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Hungary’s economy is emerging from the crisis caused by COVID-19, yet sustaining the country’s robust pre-pandemic levels of growth will require reforms to foster productivity and job creation, according to a new OECD report.

The latest OECD Economic Survey of Hungary says that with labour shortages being felt as the economy picks up, it is vital to invest in vocational training, digital skills and apprenticeships to match skills with market requirements. Improving transport links and the availability of housing would make it easier for workers in low-employment areas to take up jobs elsewhere. Creating a more competitive and transparent business environment and accelerating firms’ adoption of digital technologies would also bolster the recovery.

“Hungary’s economy was doing well before the crisis, and with external demand picking up, prospects for a solid recovery are good. It is important to use this period, and the forthcoming inflow of EU funds, to raise productivity and competitiveness to ensure a strong and lasting recovery,” said OECD Director of Economic Country Studies Alvaro Pereira, presenting the report alongside Hungary’s Secretary of State for Financial Policy Gábor Gion.

The COVID-19 crisis hit Hungary’s export-oriented economy hard, ending a period of steady growth over 2016-19 that lifted incomes and brought down the unemployment rate to a 30-year low. Policy support to workers and firms, and the swift rollout of vaccines, has smoothed the path to recovery, and the Survey projects growth of 4.6% in 2021 and 5% in 2022, following a drop of 5.1% in 2020. An annual injection of EU structural and Next Generation COVID recovery funds equivalent to around 3.5% of GDP in total from 2021 will support growth if invested well.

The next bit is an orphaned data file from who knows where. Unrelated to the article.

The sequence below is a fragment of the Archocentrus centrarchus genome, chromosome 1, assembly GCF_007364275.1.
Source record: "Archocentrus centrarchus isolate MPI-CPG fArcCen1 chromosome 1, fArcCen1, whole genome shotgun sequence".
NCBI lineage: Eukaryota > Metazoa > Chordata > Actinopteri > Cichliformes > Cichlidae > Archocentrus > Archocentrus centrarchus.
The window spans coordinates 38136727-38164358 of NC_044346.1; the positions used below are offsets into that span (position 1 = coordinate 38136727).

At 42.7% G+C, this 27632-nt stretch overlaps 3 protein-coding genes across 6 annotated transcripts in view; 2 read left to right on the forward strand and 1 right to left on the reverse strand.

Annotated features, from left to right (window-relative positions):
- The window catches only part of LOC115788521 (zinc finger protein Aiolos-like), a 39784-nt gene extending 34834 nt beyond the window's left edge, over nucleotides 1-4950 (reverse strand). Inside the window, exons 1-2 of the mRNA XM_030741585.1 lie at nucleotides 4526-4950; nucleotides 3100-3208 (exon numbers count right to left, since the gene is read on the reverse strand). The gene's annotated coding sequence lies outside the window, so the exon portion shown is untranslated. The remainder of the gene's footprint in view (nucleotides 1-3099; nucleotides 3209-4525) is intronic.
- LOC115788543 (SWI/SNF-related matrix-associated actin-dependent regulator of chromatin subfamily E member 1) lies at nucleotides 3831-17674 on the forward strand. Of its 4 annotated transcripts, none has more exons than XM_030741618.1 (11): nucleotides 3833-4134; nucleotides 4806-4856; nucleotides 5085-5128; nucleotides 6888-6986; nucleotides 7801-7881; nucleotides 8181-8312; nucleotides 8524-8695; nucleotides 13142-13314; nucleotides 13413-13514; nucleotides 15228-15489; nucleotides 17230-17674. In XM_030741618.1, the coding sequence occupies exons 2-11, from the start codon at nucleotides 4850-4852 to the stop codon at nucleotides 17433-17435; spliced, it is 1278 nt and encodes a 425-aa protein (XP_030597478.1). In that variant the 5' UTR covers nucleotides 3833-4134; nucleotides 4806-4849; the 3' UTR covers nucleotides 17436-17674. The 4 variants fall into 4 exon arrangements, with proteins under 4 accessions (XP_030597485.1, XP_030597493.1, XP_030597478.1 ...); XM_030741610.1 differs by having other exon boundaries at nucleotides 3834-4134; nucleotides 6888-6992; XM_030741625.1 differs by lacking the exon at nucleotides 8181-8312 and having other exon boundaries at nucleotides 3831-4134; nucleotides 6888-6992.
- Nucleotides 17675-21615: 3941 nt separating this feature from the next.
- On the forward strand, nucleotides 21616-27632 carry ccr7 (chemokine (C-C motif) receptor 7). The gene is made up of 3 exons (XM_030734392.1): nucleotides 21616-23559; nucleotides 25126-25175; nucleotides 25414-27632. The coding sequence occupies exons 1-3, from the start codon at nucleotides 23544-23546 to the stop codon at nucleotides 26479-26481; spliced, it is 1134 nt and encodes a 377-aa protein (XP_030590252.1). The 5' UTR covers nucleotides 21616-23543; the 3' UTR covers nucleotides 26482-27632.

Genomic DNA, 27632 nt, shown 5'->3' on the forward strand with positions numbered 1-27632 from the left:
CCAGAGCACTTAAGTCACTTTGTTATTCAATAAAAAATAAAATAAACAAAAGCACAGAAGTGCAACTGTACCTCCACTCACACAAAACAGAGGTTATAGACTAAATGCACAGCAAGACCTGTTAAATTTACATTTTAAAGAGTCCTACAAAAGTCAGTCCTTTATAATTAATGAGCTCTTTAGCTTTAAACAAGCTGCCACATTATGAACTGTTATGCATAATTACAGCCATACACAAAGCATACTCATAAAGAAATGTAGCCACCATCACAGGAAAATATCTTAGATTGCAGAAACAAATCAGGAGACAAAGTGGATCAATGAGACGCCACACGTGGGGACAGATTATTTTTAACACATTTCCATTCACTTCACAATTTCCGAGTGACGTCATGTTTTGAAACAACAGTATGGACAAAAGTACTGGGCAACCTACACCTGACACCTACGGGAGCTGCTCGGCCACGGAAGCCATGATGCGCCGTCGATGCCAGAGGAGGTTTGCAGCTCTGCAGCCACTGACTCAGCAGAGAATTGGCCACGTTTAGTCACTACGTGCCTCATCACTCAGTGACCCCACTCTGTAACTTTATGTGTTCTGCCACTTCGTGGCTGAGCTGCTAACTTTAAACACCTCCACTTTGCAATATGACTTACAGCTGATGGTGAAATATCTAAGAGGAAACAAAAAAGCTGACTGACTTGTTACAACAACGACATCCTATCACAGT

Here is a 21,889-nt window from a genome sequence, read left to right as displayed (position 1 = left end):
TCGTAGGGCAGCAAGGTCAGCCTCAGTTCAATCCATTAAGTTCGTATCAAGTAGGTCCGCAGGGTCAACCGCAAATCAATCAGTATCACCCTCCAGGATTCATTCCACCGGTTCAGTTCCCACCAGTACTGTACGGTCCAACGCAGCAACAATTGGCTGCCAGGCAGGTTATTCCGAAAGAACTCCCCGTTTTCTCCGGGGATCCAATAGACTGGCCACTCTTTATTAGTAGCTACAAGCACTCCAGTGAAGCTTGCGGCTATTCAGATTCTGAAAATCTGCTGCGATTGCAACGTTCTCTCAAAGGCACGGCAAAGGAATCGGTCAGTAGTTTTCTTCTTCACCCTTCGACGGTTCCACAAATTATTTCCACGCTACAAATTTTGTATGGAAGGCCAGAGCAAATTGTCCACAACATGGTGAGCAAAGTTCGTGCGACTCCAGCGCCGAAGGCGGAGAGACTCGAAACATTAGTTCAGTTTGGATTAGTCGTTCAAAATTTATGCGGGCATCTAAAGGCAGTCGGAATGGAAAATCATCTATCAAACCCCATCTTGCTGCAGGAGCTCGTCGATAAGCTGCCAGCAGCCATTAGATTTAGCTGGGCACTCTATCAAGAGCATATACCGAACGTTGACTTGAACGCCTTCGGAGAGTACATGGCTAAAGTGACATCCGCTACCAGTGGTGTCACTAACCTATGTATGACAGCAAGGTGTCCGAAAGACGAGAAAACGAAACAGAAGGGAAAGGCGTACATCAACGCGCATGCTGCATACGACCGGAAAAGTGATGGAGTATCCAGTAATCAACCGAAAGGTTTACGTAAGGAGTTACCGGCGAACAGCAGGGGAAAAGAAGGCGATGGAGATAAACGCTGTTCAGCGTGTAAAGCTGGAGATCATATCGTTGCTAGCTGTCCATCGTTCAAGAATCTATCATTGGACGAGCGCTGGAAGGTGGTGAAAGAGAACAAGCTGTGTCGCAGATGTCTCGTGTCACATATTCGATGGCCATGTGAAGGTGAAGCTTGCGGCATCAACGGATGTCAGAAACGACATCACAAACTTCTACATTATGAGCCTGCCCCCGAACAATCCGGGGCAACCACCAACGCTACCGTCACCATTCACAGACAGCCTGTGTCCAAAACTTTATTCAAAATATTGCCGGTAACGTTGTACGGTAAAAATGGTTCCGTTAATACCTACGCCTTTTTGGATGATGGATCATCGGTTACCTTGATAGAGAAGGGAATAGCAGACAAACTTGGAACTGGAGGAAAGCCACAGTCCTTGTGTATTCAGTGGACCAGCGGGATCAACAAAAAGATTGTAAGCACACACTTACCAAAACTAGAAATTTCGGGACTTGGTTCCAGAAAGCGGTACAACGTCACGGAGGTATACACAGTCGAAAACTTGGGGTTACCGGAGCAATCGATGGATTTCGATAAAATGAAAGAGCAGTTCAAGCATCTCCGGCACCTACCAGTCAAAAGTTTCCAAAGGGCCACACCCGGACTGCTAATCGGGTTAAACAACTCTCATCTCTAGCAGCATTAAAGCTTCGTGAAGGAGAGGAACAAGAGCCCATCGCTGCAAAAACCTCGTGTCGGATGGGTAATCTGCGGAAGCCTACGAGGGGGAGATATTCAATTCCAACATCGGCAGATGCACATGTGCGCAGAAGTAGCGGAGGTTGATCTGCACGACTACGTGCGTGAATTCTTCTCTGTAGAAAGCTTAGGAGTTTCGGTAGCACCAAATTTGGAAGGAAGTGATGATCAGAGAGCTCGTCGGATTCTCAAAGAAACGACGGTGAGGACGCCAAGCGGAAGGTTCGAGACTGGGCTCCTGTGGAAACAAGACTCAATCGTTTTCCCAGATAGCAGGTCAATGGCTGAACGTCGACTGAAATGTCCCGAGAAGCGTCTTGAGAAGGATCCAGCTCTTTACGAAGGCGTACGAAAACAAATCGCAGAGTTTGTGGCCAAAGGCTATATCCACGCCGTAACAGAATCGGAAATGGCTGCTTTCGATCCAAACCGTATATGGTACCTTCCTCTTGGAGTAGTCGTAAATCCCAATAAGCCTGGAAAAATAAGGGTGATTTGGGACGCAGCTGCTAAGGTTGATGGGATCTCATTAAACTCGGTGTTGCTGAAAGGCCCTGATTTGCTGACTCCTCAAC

Short-term risks remain, such as the impact of a global shortage of semiconductors on Hungarian car production. Targeted support to households and businesses should be continued as long as is needed. Once the recovery is self-sustained, the focus should return to strengthening public finances ahead of looming increases in health and pension spending from an ageing population, the Survey says, including by completing an ongoing increase in the retirement age to 65 by 2022 and linking further increases to gains in life expectancy.


The ageing and shrinking workforce makes it urgent to raise labour productivity. In addition to strengthening vocational and tertiary education, it is key to produce more of the highly skilled engineers and ICT graduates that businesses increasingly demand. In this context, the Survey recommends making high-speed mobile Internet cheaper and helping firms to rapidly adopt digital technologies. Intensifying efforts to fight corruption, including continuing to strengthen the institutional framework, and ensuring the independence and accountability of the judicial system would improve the investment climate and support business dynamism.

Worker mobility could be enhanced by improving transport connections from rural areas into cities, modernising housing regulations to expand the private rental market, and easing some of the rigid licensing and certification requirements on professional occupations. Hungary could also consider increasing the duration of unemployment benefits from the current three months.

Finally, Hungary’s economy would benefit from a more growth-friendly tax structure. The Survey suggests continuing to reduce labour taxes and phasing out distortionary taxes on turnover in sectors like energy, finance and retail which hinder new entry and investment. This could be balanced by increasing consumption, property and environmental tax revenues, while simplifying the value-added tax system by moving to a lower but broader-based VAT rate.